By the time I crawled through the final pages of this poundingly satisfying first novel in a trilogy, I was a Paul Auster fan for life, even though I would discover that the remaining two novels in the New York Trilogy felt like a coda to the first. Ghosts and The Locked Room nicely complemented and completed City of Glass, but they didn't punch nearly as hard. I continued to eagerly read new Paul Auster novels as he published them -- Moon Palace, Leviathan, The Music of Chance -- and I liked them all, but gradually began to feel that all the novels after City of Glass were explorations into the beauty of random pointlessness, demonstrations of literary serendipity, easy and pleasant enough to read but lacking in definite reward.
Very Recent History: An Entirely Factual Account of a Year (c. AD 2009) in a Large City is the first novel I've ever read that harmed itself with an epigraph. Yes, I considered the little italicized quotation that adorns the page before the first page of this novel so poorly chosen that it immediately depressed the excitement with which I had opened the book, and ended up presaging my overall dislike.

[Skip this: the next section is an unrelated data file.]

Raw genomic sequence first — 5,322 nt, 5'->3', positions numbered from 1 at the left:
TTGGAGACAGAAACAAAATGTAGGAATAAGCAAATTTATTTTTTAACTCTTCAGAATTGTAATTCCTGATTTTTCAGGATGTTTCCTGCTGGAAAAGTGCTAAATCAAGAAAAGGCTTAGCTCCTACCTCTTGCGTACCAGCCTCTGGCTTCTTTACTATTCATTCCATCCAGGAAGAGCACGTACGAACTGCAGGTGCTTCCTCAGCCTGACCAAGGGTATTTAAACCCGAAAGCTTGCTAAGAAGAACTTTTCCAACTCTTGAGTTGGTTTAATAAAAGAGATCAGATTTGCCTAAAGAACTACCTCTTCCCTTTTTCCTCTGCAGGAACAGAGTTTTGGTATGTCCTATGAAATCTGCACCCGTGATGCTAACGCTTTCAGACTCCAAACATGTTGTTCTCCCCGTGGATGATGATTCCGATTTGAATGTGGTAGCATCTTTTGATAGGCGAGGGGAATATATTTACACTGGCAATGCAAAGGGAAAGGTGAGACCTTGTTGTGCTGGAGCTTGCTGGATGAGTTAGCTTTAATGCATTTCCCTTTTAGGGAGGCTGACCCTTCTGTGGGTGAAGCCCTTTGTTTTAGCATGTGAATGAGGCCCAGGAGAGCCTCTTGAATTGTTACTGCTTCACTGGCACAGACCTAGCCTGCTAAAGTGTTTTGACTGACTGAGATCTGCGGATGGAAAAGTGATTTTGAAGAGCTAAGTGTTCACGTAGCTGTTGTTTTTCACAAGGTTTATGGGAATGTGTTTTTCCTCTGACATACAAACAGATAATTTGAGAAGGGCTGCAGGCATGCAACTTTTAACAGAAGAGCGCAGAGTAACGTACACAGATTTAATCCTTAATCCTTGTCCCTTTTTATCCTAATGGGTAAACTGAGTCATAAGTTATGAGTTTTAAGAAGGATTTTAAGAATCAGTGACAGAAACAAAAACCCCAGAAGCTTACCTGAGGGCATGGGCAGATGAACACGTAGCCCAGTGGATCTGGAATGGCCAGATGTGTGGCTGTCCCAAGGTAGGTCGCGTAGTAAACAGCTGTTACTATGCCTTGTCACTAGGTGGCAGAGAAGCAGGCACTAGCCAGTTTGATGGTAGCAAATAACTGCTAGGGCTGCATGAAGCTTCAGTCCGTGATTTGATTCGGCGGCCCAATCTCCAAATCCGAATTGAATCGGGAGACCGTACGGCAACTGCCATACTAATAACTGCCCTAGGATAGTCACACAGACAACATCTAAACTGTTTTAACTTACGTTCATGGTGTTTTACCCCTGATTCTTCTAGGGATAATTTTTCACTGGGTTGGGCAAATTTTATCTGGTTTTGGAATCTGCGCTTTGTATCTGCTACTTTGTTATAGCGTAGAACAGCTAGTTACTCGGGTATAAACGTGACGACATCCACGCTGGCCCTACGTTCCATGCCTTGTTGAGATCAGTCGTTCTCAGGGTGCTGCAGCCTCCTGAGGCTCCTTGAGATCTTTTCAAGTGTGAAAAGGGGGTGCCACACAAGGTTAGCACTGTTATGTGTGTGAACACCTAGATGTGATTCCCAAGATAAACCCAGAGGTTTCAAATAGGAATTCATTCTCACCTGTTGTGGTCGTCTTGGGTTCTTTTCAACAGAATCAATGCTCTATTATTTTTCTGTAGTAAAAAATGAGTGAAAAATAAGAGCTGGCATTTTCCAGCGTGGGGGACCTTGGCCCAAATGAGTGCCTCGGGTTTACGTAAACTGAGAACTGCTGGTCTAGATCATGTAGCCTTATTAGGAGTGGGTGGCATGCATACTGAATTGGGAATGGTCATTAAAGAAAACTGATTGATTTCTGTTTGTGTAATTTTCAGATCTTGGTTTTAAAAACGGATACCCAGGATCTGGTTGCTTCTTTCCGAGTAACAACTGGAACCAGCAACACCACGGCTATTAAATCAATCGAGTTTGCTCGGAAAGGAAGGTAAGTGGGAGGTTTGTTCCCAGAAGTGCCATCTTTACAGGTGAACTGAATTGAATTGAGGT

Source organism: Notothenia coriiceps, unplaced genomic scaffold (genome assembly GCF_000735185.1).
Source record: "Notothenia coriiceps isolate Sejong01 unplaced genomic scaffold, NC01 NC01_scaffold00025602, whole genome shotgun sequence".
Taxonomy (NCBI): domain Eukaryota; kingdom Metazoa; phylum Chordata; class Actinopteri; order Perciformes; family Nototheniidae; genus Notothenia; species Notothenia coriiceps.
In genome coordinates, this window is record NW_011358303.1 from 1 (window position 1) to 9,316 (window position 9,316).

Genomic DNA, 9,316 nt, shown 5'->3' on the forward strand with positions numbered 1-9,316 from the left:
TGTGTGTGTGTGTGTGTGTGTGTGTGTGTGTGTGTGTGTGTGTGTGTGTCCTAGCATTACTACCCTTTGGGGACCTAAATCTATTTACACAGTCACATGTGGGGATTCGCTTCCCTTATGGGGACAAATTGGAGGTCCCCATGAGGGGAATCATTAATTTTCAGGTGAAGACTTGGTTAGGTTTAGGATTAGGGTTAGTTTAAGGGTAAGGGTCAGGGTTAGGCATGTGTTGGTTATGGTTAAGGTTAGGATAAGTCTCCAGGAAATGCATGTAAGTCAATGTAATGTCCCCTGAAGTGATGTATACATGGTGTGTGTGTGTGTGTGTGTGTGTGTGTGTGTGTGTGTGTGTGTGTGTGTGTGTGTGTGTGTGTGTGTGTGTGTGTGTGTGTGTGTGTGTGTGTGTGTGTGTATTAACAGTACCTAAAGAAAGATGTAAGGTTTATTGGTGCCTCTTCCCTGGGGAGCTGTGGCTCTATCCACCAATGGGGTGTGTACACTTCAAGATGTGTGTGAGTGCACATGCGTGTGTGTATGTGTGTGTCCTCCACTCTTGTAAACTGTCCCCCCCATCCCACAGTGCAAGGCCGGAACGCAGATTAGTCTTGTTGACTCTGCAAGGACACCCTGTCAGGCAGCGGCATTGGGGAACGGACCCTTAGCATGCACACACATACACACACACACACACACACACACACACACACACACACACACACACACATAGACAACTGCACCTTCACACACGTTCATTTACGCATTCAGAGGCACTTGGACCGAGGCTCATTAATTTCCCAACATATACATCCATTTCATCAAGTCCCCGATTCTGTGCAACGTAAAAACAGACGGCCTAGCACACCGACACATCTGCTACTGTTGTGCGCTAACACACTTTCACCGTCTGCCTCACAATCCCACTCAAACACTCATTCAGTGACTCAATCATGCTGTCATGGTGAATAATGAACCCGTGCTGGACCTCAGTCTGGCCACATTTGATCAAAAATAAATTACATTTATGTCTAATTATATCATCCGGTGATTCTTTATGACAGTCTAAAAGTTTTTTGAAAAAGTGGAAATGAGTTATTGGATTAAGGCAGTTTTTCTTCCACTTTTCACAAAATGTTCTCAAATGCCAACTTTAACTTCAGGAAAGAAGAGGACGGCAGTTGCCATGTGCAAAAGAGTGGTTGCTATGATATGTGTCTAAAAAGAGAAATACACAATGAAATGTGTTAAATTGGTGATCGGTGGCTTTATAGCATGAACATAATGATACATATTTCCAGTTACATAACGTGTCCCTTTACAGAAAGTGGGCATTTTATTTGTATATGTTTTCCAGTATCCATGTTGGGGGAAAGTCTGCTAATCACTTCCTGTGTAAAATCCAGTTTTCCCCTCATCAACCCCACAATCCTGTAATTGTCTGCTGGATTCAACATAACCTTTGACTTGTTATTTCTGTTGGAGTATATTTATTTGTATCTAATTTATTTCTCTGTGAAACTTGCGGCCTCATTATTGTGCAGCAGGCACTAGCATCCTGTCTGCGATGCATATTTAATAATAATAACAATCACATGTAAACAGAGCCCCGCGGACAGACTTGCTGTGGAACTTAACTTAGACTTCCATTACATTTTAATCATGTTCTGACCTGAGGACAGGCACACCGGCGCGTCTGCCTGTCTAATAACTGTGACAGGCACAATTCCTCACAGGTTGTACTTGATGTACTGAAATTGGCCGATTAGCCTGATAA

First, about that excitement: I had two good reasons to believe I would love this novel. First, Choire Sicha is one of the editorial voices identified with the golden age of Gawker, one of the most sarcastic and cuttingly relevant websites around. I would be happy to read an entire novel written in the Gawker voice (many of my friends hate Gawker, but I don't, as is evident in the number of times I've linked to the site here on Litkicks). I also respect The Awl, a lit/culture magazine that Sicha founded after leaving Gawker.
Second, I was hopeful because Very Recent History is about young urban professionals in New York City in 2009. They go to parties, check each other out on Facebook, work banal day jobs at venal corporations (which happen to be convulsing in the aftermath of the 2007/2008 Wall Street crash). This is a world I know well, and lived through myself in 2009.